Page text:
Her beautiful paintings grow out of her love of exploring and embracing across borders. Of her visual art, she says on her website, “As a child, opening a book was like entering another country, a new world filled with possibilities. I could see the world through the eyes of others in a rather transparent way.”
On her website, Shay acknowledges that is known largely as a successful writer of short stories, plays, personal essays and novels. This changed after the events of September 11, 2011.
“After 9/11 I lost words,” she exclaimed. “Words could no longer effectively express my horror, fear, anger and profound sadness.” As a result, she turned to visual expression. “I am a mostly self-taught, intuitive painter who began painting as a way to rebuild my relationship with language. My influences include artists whose singular vision and daring, challenge me to create the kind of work that is relevant, timeless and takes risks.”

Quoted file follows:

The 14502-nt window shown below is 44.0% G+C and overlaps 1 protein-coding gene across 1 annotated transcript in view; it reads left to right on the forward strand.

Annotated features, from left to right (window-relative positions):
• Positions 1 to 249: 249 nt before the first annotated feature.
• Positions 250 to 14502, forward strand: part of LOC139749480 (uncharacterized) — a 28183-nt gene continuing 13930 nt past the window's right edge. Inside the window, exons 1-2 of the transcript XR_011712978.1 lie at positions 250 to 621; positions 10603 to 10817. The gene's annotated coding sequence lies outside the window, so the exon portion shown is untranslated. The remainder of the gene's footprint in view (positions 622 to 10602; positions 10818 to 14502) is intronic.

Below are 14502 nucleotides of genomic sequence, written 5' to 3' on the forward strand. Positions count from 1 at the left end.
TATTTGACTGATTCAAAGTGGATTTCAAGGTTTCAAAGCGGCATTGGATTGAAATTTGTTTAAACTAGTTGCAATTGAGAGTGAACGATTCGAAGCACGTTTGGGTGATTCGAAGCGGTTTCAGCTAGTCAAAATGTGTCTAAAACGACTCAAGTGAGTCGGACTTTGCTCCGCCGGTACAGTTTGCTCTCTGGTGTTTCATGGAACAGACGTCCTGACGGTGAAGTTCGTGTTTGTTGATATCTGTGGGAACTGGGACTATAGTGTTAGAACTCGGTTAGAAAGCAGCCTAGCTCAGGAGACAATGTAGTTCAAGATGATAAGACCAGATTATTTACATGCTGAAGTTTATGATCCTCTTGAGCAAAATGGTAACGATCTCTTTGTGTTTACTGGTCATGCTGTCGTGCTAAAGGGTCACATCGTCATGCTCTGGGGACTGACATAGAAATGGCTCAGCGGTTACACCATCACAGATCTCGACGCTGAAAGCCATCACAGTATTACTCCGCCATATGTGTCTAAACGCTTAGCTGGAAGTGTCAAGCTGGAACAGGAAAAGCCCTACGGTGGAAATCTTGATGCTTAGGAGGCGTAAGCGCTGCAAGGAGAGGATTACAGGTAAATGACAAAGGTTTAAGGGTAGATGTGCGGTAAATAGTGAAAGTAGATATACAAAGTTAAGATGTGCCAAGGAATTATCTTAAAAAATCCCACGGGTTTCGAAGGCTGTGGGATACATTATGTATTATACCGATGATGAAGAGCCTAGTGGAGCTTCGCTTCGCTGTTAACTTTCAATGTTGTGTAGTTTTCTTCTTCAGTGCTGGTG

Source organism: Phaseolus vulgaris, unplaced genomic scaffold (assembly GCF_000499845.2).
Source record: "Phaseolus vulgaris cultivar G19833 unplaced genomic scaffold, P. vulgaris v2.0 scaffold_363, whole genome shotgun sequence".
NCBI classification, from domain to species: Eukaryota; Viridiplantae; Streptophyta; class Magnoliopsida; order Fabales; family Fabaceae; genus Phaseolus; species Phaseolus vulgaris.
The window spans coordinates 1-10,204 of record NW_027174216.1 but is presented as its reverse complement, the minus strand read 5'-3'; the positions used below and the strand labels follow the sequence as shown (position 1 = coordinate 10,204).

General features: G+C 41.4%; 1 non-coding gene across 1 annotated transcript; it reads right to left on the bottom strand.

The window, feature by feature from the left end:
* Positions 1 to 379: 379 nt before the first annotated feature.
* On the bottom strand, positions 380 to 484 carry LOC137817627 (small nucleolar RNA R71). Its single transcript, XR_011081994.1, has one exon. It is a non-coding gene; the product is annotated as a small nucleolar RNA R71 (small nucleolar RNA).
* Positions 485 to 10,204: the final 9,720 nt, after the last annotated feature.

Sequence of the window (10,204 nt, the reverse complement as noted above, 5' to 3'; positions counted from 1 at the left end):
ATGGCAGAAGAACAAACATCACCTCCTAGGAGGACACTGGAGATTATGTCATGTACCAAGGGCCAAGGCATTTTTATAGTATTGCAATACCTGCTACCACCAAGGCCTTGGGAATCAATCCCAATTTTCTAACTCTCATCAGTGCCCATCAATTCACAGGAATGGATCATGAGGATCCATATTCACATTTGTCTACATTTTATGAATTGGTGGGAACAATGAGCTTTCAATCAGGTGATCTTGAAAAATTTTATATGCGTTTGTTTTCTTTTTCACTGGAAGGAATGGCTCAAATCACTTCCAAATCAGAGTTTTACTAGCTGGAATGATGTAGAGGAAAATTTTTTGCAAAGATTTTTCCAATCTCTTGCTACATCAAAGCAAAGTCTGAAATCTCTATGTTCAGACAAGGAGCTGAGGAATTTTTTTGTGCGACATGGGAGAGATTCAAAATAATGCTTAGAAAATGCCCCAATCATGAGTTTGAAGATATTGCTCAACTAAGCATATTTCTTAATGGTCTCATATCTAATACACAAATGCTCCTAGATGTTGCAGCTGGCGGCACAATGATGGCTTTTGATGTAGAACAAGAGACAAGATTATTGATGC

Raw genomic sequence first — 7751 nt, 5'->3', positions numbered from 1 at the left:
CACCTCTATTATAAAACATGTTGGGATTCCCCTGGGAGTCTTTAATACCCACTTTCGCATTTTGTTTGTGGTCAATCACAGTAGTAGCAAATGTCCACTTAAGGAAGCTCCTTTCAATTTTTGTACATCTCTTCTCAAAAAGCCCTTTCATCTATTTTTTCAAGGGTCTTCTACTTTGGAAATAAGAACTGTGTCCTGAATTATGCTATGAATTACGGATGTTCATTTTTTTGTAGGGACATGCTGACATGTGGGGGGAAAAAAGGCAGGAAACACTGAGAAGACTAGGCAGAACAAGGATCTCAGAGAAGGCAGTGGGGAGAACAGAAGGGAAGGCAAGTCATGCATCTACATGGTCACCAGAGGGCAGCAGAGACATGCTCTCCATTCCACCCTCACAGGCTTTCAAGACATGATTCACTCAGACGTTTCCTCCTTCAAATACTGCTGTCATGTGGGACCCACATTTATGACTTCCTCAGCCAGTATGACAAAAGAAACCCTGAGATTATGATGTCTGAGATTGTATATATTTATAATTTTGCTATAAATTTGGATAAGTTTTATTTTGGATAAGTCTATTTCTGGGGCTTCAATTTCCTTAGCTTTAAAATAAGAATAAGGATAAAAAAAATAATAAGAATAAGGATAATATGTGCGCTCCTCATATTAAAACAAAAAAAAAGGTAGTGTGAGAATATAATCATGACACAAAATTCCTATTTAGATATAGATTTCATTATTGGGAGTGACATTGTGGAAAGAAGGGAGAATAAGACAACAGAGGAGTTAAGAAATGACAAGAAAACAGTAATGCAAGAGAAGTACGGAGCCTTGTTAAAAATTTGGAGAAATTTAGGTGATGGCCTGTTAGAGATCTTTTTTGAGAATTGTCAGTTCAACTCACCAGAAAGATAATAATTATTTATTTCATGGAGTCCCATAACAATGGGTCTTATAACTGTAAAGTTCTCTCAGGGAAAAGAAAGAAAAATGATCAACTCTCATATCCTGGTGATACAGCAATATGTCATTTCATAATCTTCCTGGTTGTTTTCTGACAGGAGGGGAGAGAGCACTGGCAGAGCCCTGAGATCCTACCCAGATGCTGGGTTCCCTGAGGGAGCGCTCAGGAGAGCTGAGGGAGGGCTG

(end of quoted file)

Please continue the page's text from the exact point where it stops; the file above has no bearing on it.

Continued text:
The words came back. Let us all be thankful for this voice that speaks without a thread of artifice.
All photographs of Ms. Youngblood and have been provided by and used with the permission of Ms. Youngblood.
1 – Shay Youngblood.
2 – Shay Youngblood in her girlhood.
3 – Shay Youngblood.
4 – Shay Youngblood in the early, pre-computer days.
5 – Shay Youngblood with friends.
6 – “Longing” by Shay Youngblood.